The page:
How the Trial Proceeds: Jurors serve in two kinds of cases, criminal and civil.  In a criminal case, the plaintiff is a prosecutor who represents the State of California. The prosecutor alleges that the defendant committed a crime.  The prosecution has the burden of proving each element of the crimes charged beyond a reasonable doubt.  In a civil case, a person or entity – the plaintiff – asks the court to protect some right or help recover money or property from another person or entity – the defendant. There is a different burden of proof for civil cases.

Opening Statement
First the attorney for the plaintiff in a civil trial, or the deputy district attorney in a criminal trial, will tell the jury what he or she intends to prove. The attorney for the defense may speak after that or may wait until after the other side presents its evidence.

Presentation of the Evidence
After the opening statements, each side in the case will present its evidence. This is done by calling witnesses, asking them questions and presenting exhibits such as photographs, papers, charts, weapons or any other evidence to prove its case. Sometimes the defense in the case will not present evidence.  In a criminal case, the defendant is presumed innocent and the prosecution has the burden of establishing guilt beyond a reasonable doubt. No criminal defendant is required to supply a defense. Each side has the opportunity to ask questions of all witnesses called to testify.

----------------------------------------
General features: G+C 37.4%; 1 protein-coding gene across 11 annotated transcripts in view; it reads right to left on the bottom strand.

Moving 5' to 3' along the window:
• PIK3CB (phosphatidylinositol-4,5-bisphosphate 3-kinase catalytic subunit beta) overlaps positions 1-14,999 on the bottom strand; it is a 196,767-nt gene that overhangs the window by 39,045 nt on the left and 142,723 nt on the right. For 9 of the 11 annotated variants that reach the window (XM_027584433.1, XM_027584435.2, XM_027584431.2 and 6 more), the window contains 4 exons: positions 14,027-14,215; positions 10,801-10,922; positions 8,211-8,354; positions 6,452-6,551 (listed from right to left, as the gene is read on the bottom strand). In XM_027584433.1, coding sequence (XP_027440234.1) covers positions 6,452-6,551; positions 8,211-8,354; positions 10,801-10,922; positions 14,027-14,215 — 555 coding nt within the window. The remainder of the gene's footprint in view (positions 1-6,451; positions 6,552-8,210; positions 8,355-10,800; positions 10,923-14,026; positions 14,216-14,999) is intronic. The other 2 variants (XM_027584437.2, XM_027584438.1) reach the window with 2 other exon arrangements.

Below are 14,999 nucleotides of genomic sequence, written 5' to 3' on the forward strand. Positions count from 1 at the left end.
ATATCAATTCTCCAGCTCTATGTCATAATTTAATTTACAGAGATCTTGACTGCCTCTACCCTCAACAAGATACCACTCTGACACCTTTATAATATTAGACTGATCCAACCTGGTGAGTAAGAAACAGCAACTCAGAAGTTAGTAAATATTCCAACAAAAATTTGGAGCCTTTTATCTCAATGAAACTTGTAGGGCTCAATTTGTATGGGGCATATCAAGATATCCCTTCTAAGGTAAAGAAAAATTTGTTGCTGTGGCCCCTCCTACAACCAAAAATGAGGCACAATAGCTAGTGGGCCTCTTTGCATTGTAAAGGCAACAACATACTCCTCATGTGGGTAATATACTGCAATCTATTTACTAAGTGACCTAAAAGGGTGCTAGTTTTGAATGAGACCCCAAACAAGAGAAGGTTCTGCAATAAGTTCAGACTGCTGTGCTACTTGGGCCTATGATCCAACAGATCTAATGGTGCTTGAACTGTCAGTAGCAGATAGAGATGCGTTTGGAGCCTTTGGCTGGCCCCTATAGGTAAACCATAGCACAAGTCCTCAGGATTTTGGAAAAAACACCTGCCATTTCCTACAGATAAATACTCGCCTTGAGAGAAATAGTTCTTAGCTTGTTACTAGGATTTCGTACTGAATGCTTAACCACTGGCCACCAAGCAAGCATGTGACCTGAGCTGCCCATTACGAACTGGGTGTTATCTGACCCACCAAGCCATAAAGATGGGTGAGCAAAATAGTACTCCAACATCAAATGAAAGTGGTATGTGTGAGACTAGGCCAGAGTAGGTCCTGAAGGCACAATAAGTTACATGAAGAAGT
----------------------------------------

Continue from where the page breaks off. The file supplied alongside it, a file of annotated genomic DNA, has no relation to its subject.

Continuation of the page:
Generally speaking, evidence can come in the form of testimony given by sworn witnesses, exhibits admitted by the judge, witnesses’ sworn written depositions and any stipulations or agreements between the sides as to certain facts of the case.

Judges and lawyers must follow the Evidence Code, which has been created over time to insure a fair trial. During a trial, information may come up that cannot be considered as evidence, and the Judge will tell you to not consider it when deliberating.

The judge decides what evidence is proper or admissible. The judge must apply the rules of evidence according to the law. Although the judge decides what evidence you may consider, you decide if that evidence is believable and how important it is to the case.

Closing Argument